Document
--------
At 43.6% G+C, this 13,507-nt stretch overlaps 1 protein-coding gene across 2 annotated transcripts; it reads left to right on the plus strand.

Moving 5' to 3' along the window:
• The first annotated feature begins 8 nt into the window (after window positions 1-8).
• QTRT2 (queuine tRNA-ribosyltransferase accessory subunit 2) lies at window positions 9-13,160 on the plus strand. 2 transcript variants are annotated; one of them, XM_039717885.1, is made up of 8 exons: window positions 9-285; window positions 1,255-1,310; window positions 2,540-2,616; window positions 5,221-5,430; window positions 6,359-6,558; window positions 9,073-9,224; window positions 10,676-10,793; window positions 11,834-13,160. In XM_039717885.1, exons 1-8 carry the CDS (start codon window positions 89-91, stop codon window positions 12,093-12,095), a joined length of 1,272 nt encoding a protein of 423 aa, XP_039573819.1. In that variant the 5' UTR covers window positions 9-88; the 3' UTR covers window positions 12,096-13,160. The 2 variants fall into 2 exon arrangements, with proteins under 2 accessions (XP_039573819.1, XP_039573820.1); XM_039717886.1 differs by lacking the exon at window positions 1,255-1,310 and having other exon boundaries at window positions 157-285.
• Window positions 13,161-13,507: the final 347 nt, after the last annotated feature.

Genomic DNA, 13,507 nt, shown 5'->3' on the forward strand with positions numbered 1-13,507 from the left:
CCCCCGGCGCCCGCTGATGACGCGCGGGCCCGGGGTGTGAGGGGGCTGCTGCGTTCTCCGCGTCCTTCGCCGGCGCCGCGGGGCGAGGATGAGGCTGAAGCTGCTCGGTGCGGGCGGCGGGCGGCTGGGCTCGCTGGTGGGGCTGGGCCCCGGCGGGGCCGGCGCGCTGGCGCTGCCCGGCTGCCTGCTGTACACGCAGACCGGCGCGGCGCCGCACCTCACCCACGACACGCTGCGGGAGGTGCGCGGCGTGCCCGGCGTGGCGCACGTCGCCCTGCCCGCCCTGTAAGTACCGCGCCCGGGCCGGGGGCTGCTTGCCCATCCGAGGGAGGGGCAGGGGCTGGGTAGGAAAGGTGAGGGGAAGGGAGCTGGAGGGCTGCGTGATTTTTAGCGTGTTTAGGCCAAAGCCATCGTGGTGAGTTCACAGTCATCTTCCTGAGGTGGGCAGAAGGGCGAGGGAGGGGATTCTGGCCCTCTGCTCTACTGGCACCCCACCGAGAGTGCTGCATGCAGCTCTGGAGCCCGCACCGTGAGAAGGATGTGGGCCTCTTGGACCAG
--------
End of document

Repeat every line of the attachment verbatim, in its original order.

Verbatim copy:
At 43.6% G+C, this 13,507-nt stretch overlaps 1 protein-coding gene across 2 annotated transcripts; it reads left to right on the plus strand.

Moving 5' to 3' along the window:
• The first annotated feature begins 8 nt into the window (after window positions 1-8).
• QTRT2 (queuine tRNA-ribosyltransferase accessory subunit 2) lies at window positions 9-13,160 on the plus strand. 2 transcript variants are annotated; one of them, XM_039717885.1, is made up of 8 exons: window positions 9-285; window positions 1,255-1,310; window positions 2,540-2,616; window positions 5,221-5,430; window positions 6,359-6,558; window positions 9,073-9,224; window positions 10,676-10,793; window positions 11,834-13,160. In XM_039717885.1, exons 1-8 carry the CDS (start codon window positions 89-91, stop codon window positions 12,093-12,095), a joined length of 1,272 nt encoding a protein of 423 aa, XP_039573819.1. In that variant the 5' UTR covers window positions 9-88; the 3' UTR covers window positions 12,096-13,160. The 2 variants fall into 2 exon arrangements, with proteins under 2 accessions (XP_039573819.1, XP_039573820.1); XM_039717886.1 differs by lacking the exon at window positions 1,255-1,310 and having other exon boundaries at window positions 157-285.
• Window positions 13,161-13,507: the final 347 nt, after the last annotated feature.

Genomic DNA, 13,507 nt, shown 5'->3' on the forward strand with positions numbered 1-13,507 from the left:
CCCCCGGCGCCCGCTGATGACGCGCGGGCCCGGGGTGTGAGGGGGCTGCTGCGTTCTCCGCGTCCTTCGCCGGCGCCGCGGGGCGAGGATGAGGCTGAAGCTGCTCGGTGCGGGCGGCGGGCGGCTGGGCTCGCTGGTGGGGCTGGGCCCCGGCGGGGCCGGCGCGCTGGCGCTGCCCGGCTGCCTGCTGTACACGCAGACCGGCGCGGCGCCGCACCTCACCCACGACACGCTGCGGGAGGTGCGCGGCGTGCCCGGCGTGGCGCACGTCGCCCTGCCCGCCCTGTAAGTACCGCGCCCGGGCCGGGGGCTGCTTGCCCATCCGAGGGAGGGGCAGGGGCTGGGTAGGAAAGGTGAGGGGAAGGGAGCTGGAGGGCTGCGTGATTTTTAGCGTGTTTAGGCCAAAGCCATCGTGGTGAGTTCACAGTCATCTTCCTGAGGTGGGCAGAAGGGCGAGGGAGGGGATTCTGGCCCTCTGCTCTACTGGCACCCCACCGAGAGTGCTGCATGCAGCTCTGGAGCCCGCACCGTGAGAAGGATGTGGGCCTCTTGGACCAG